Advertising guru and broadcaster Terry O'Reilly was on CBC Radio recently, and he was telling a story. It was the spring of 2006 and the Miami Heat were leading the Dallas Mavericks three games to two in the NBA championship series. The challenge for Heat coach Pat Riley was a mental one. Games 6 and 7 would be played on the Mavericks' home floor, and Riley didn't want there to be a Game 7 at all. So, how could he pitch to his players the urgency of winning Game 6, and have them believe him and execute the plan? Simply, as it turned out. He held a team meeting before the crucial road trip and he told the players to pack for one night. One suit, he said, would be all they'd need because they'd be back home to celebrate the championship after Game 6. Well, the players, expecting strategy and platitudes, bought what the coach was selling. They followed through and won the title in six.
Pat Riley was a great professional coach because he knew a simple truth. The coach isn't just the guy who decides the lineup and plans in-game strategy, he's also a salesman. Given a lineup of rich, entitled men to coach, he didn't have to worry much about talent. The players he coached wouldn't have been in the NBA without it. His job was to motivate those talented, rich, entitled men to push their physical and emotional limits in a collaborative effort to win basketball games. In other words, he had to find the message to which they'd respond, then he had to pitch it with all the savvy of a Madison Avenue ad executive. He became an expert at the elevator pitch.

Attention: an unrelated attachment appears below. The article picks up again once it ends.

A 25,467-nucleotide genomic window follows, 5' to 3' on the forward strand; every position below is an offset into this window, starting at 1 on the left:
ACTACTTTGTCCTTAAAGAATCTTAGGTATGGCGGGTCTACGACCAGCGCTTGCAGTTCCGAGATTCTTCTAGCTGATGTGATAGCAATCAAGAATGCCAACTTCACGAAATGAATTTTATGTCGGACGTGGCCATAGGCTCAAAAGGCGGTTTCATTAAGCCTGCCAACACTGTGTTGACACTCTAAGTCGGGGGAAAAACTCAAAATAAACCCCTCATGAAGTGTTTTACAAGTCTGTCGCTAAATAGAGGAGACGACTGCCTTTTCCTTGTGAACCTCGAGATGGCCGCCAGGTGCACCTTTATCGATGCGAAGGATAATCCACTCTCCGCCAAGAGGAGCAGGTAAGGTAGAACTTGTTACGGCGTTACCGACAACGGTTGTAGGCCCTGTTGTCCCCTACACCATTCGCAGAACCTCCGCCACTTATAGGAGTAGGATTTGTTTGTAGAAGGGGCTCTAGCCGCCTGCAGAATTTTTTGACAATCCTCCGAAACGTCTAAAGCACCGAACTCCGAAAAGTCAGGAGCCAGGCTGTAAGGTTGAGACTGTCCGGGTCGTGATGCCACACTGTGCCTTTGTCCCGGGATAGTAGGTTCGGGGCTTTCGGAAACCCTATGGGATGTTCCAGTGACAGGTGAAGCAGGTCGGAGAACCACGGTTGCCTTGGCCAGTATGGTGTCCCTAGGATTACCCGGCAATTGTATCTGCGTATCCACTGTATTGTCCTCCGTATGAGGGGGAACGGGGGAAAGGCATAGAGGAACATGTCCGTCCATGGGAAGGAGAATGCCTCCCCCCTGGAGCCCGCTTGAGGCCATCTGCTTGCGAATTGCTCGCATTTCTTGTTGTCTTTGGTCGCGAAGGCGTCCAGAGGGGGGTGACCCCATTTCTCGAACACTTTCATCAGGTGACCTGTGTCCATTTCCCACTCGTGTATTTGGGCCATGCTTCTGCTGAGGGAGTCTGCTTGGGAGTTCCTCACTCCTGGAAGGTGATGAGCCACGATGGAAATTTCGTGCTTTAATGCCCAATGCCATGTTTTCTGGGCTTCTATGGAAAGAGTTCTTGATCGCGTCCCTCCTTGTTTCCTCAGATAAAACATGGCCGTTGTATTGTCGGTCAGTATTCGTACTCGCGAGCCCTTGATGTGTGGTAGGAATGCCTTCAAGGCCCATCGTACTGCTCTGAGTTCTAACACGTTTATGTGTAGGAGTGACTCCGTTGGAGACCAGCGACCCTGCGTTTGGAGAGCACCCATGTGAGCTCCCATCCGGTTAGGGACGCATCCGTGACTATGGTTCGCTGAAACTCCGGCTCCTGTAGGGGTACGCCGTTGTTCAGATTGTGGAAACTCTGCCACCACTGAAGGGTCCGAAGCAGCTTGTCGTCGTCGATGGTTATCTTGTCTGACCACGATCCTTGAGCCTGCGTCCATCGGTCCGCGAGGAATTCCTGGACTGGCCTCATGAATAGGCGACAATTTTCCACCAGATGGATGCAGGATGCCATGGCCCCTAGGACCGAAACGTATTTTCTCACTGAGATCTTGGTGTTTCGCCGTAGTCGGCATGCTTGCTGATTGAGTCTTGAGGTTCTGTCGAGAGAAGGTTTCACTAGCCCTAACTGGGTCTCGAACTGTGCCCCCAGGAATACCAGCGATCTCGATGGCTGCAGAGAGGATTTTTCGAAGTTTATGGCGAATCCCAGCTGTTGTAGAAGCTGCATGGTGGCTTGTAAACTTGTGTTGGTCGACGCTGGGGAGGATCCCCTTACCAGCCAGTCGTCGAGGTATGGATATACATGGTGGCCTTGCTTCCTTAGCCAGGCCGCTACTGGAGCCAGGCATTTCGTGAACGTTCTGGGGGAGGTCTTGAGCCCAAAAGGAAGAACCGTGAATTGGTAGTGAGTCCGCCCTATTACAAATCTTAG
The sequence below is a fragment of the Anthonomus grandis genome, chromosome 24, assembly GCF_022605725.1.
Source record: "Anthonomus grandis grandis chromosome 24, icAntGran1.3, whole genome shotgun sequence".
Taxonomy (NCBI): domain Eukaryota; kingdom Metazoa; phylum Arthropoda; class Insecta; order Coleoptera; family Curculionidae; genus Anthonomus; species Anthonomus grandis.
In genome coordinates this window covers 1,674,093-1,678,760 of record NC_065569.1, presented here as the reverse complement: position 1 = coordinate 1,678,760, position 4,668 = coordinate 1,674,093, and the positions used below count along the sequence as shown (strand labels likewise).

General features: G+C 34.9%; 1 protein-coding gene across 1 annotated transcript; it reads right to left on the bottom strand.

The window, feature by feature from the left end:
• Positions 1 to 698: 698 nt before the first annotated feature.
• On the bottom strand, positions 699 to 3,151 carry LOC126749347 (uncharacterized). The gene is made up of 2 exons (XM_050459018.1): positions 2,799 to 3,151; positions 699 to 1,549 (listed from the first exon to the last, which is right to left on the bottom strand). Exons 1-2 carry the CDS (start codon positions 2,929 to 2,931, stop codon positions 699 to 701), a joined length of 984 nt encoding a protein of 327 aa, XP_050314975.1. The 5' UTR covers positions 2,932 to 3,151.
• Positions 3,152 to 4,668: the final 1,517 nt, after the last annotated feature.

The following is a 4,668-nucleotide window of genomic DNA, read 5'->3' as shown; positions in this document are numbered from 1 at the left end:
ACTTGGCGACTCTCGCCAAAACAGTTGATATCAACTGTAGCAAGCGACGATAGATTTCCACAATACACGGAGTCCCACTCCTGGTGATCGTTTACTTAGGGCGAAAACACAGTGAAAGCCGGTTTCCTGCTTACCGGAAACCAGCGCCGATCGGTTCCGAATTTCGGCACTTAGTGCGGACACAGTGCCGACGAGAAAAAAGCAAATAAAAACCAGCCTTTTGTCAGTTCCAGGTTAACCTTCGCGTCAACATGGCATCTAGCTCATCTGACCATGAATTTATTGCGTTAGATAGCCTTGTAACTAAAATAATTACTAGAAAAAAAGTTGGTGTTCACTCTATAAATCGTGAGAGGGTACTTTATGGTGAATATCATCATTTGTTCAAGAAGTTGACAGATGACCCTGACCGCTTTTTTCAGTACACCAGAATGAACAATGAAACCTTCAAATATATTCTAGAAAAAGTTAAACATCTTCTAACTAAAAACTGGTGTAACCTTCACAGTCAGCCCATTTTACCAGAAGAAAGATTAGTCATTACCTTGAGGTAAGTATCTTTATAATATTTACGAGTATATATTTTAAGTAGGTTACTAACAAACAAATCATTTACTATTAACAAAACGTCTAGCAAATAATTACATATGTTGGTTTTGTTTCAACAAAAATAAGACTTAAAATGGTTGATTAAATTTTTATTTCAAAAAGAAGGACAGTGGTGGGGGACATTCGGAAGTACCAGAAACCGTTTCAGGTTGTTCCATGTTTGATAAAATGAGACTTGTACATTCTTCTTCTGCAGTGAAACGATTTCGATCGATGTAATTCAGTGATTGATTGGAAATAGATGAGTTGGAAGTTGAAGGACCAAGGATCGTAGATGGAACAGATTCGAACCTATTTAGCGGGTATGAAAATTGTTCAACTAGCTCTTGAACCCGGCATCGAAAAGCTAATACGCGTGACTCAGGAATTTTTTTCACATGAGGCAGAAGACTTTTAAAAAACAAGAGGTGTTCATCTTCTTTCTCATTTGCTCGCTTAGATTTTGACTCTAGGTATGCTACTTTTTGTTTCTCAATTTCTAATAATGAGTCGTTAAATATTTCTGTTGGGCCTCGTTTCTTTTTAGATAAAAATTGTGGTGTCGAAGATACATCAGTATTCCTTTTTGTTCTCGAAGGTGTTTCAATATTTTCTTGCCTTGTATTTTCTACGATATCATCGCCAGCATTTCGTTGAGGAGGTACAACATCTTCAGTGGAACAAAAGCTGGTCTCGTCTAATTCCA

The elevator pitch, in advertising, is the line you take if you have to win someone over to your way of thinking in the time it'd take to travel a few floors in an elevator with them. It has to be convincing, original, powerful and brief. It's a useful approach for a coach because it's a straightforward message, simple to convey and to understand. It becomes a rallying cry with repetition.
The Canadiens Michel Therrien finds himself in the kind of situation that separates the good coaches from the jokers right now. With his team down two home losses against the Tampa Bay Lightning, including a hot-headed penalty-filled disaster of a Game 2, Therrien has got to pitch his team a message that will make players buy into what he's selling. After Game 1, he blamed the heartbreaking double-OT loss on a missed offside. He wasn't able to pull the team together and regroup after that, and the Game 2 bench was in disarray, with morale falling as the chance of victory disappeared. Now he's got one chance before the series is all but blown. The x's and o's don't matter. It's too late to fix the power play. Line shuffling has proven to be ineffectual. It's time for his elevator pitch.
The question is, does Therrien have it in him? This is the point when players are starting to panic and doubts are creeping in. It's the time when "be first on puck," "be 'ard on puck" and "skate, skate!" aren't cutting it. The team has heard those exhortations ad nauseam and now they need inspiration. Perhaps, somewhere deep down, Therrien has a Jacques Demers-like speech he can deliver, convincing the players through his raw passion that he truly believes they're going to come back. Not that they can come back, but that they will. Or perhaps he doesn't
The thing with a good elevator pitch is, even if it turns out the Habs are so inferior a team to the Lightning they really didn't have a chance, they can still pull together and play with dignity and discipline. Perhaps they'll even find the motivation and the breaks to win. Either way, if a coach is to have a purpose and prove his mettle, this is his moment. Therrien needs to pitch his butt off and he'd better hope he still has enough respect in the dressing room to have his players buy into the message. Even if most of us believe he's probably no Pat Riley.